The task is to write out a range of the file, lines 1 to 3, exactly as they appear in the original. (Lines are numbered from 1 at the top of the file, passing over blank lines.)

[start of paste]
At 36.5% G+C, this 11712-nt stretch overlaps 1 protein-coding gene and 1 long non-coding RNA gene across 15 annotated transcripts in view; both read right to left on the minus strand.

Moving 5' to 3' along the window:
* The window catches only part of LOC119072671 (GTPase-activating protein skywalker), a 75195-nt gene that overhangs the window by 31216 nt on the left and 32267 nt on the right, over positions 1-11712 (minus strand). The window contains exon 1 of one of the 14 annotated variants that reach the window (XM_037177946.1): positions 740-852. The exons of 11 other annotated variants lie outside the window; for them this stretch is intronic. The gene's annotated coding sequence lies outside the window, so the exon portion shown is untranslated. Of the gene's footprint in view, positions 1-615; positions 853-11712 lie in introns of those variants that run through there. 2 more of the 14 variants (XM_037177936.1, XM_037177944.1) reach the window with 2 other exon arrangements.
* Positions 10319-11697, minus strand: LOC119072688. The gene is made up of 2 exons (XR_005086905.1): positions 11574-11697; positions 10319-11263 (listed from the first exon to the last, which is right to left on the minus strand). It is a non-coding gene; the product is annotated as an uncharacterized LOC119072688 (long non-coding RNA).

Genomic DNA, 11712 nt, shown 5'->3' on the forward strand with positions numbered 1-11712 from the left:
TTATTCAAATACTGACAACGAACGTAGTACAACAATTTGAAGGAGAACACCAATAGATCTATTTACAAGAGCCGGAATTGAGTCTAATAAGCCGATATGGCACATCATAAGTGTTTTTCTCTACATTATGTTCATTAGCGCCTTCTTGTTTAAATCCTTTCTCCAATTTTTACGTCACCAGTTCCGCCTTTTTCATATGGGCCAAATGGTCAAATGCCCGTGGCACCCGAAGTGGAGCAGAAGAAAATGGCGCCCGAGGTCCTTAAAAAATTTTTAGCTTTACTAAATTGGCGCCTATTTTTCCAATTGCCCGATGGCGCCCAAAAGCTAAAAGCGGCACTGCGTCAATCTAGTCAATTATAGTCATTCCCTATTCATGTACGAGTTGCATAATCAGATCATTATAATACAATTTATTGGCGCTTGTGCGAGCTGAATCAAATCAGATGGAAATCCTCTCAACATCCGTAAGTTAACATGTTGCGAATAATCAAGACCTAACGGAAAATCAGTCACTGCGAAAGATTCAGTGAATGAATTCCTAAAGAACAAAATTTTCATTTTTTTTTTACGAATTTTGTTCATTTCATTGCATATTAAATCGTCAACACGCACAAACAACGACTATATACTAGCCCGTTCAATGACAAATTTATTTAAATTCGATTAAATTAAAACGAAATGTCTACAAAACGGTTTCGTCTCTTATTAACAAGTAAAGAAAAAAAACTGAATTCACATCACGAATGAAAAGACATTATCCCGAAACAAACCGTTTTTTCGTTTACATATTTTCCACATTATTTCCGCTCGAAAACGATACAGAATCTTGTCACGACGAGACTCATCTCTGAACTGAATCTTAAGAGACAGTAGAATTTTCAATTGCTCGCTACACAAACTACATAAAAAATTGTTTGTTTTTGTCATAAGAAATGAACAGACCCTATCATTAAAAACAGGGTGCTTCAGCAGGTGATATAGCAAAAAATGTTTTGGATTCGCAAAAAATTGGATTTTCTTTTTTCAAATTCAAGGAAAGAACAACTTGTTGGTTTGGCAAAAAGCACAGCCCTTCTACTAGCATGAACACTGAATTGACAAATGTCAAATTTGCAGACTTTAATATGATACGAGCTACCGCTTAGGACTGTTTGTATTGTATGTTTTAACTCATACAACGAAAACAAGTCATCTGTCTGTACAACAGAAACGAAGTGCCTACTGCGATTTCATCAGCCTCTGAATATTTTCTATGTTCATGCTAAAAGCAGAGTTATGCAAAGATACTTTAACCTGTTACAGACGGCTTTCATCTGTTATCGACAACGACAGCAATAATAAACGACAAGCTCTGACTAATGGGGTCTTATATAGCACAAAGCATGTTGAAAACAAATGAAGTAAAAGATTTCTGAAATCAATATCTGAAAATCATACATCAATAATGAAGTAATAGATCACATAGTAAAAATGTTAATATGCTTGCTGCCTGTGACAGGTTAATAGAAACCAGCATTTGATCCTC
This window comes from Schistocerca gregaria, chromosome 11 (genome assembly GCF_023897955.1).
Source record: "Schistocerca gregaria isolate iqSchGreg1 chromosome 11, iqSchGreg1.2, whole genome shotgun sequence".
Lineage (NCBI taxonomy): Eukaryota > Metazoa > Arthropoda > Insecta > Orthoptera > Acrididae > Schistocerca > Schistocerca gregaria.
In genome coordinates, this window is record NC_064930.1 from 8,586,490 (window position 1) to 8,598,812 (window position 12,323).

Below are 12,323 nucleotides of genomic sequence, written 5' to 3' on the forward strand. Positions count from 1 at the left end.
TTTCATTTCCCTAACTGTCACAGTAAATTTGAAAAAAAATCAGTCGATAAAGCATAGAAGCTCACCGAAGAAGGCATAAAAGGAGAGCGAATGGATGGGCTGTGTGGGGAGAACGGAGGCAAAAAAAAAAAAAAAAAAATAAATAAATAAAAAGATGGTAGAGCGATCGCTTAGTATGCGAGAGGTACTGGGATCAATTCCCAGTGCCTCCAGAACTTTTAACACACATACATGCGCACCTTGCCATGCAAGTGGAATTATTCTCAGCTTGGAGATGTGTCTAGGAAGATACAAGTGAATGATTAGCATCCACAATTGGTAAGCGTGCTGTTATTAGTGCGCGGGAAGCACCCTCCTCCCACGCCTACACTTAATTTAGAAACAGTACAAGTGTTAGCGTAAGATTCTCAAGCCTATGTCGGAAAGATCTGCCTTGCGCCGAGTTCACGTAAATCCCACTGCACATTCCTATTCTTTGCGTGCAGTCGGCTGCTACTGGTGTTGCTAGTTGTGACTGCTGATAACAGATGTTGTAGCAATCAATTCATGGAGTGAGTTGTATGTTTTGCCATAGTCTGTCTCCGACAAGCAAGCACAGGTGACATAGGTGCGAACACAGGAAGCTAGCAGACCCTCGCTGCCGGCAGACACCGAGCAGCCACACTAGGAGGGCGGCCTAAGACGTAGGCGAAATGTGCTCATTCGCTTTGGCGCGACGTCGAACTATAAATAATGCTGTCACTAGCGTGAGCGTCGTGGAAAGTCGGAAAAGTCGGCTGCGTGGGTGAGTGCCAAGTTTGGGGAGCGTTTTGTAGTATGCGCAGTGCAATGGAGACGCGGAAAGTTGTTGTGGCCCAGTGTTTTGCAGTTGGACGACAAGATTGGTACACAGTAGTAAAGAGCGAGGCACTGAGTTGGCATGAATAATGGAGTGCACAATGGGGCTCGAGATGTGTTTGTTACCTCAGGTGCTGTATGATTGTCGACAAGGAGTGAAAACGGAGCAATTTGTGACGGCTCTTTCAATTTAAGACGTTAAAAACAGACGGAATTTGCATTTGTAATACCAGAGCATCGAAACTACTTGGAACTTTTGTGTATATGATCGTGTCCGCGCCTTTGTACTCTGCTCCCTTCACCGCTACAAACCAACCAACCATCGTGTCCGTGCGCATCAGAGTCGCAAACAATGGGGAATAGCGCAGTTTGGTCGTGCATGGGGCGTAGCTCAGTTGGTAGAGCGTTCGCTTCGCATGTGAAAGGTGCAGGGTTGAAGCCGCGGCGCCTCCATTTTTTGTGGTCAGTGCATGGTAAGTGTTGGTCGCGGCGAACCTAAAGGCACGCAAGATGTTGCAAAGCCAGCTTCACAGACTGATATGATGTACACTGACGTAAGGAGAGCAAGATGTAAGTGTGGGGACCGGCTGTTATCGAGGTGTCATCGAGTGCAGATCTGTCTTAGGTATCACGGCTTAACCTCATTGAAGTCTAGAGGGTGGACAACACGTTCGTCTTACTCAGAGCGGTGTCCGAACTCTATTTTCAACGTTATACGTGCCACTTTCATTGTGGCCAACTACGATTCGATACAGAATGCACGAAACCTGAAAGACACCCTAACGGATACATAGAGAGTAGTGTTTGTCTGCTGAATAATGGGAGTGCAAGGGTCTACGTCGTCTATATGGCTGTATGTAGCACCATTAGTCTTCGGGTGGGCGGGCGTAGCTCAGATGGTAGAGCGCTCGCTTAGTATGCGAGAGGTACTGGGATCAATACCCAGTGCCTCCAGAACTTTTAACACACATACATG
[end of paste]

At 36.5% G+C, this 11712-nt stretch overlaps 1 protein-coding gene and 1 long non-coding RNA gene across 15 annotated transcripts in view; both read right to left on the minus strand.

Moving 5' to 3' along the window:
* The window catches only part of LOC119072671 (GTPase-activating protein skywalker), a 75195-nt gene that overhangs the window by 31216 nt on the left and 32267 nt on the right, over positions 1-11712 (minus strand). The window contains exon 1 of one of the 14 annotated variants that reach the window (XM_037177946.1): positions 740-852. The exons of 11 other annotated variants lie outside the window; for them this stretch is intronic. The gene's annotated coding sequence lies outside the window, so the exon portion shown is untranslated. Of the gene's footprint in view, positions 1-615; positions 853-11712 lie in introns of those variants that run through there. 2 more of the 14 variants (XM_037177936.1, XM_037177944.1) reach the window with 2 other exon arrangements.